The Center for Political Beauty (ZPS), whose members consider themselves political artists, opened the anti-Nazi installation on Monday outside the parliament building in Berlin, calling it a “pillar of resistance.”
About the size of an oil drum, the transparent urn was set atop a metal pillar and filled with soil the group said contained the remains of Holocaust victims. It claimed the remains were unearthed from 23 sites near Nazi death and concentration camps in Germany, Poland, and Ukraine.
The provocative stunt set off condemnations in the Jewish community, including from members of the International Auschwitz Committee, with many calling it disrespectful to the dead. Jewish tradition dictates that the remains should stay in their original graves so as not to disturb the peace of those killed.
“Some of the survivors told me: ‘My beloved family members were carted so much across Europe during the deportations — why can’t they just be left in peace now?’” Christoph Heubner from the Auschwitz Committee told the Associated Press.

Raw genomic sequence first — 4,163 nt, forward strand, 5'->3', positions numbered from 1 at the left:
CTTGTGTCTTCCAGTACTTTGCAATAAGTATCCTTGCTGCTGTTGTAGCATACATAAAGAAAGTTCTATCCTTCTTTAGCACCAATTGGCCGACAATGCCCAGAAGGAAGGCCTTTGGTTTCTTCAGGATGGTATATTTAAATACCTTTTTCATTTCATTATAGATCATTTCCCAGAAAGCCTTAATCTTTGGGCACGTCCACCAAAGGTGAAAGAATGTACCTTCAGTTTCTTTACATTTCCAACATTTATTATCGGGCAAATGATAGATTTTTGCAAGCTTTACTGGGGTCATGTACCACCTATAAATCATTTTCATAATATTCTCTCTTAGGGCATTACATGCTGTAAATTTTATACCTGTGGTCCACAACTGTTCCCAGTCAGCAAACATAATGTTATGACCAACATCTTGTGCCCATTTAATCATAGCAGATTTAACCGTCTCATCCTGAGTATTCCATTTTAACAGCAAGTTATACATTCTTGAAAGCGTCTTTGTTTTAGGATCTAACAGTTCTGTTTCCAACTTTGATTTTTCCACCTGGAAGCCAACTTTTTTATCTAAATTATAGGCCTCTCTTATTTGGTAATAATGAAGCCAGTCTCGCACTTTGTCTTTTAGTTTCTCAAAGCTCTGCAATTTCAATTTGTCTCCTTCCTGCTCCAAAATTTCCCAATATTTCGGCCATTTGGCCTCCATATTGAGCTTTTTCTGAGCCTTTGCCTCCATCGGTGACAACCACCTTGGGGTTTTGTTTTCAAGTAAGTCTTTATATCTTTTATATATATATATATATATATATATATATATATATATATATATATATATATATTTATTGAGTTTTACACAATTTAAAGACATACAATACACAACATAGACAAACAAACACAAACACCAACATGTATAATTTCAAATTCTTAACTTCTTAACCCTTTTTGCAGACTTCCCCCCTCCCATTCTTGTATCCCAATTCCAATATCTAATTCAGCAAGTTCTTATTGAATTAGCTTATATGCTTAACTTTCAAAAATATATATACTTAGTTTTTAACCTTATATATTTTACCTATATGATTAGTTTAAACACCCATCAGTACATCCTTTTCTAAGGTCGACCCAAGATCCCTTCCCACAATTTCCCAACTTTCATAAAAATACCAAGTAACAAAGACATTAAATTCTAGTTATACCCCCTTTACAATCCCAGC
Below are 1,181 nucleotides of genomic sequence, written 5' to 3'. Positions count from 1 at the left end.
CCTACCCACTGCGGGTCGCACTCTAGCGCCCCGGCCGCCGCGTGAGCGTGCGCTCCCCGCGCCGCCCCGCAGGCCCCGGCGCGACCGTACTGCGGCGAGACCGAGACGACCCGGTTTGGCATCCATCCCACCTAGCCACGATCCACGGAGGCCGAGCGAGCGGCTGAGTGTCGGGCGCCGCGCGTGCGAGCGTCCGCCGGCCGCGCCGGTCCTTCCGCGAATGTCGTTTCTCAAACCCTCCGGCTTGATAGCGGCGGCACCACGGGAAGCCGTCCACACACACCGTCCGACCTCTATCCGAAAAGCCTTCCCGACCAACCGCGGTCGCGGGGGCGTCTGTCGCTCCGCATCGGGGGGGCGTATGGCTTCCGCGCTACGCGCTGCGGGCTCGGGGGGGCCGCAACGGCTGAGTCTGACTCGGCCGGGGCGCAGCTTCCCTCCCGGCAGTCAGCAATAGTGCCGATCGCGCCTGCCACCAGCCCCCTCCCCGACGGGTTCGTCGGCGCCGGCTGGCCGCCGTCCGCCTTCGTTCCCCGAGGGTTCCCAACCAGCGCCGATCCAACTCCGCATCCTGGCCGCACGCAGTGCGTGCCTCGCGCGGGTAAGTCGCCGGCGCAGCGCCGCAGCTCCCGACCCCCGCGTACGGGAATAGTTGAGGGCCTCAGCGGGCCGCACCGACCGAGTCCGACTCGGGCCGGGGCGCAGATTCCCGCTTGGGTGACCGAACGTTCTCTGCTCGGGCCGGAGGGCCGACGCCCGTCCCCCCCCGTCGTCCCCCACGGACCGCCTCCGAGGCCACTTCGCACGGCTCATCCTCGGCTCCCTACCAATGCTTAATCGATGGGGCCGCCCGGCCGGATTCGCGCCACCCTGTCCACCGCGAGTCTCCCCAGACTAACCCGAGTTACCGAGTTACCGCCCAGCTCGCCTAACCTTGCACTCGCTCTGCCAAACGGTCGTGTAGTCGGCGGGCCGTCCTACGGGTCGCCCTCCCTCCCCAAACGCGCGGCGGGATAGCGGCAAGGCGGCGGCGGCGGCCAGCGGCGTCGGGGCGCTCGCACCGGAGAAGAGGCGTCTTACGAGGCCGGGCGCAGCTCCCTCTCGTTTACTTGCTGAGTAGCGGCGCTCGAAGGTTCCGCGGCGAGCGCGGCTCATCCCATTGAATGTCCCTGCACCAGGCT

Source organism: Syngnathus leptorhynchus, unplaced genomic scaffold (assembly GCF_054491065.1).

The ZPS apologized following the outcry and, by Thursday morning, the urn was wrapped in opaque black plastic to cover up the visible contents.
"We want to apologize sincerely to those affected, the survivors and their relatives, whose feelings we hurt," the ZPS said in a statement on its website late Wednesday.
“In particular, we want to apologize especially to Jewish institutions, associations, and individuals who see our work as disturbing or touching the peace of the dead according to Jewish religious law,” the group continued.
Six million Jews were murdered by the Nazis, many of them transported from around Europe to be killed in death camps like Auschwitz, Sobibor, and Treblinka established in occupied Poland.
The activist group initially said the urn should serve as a warning in times of growing far-right extremism of how conservative forces in Germany helped pave the way for Adolf Hitler’s fascists to come to power in 1933.
The Associated Press contributed to this report.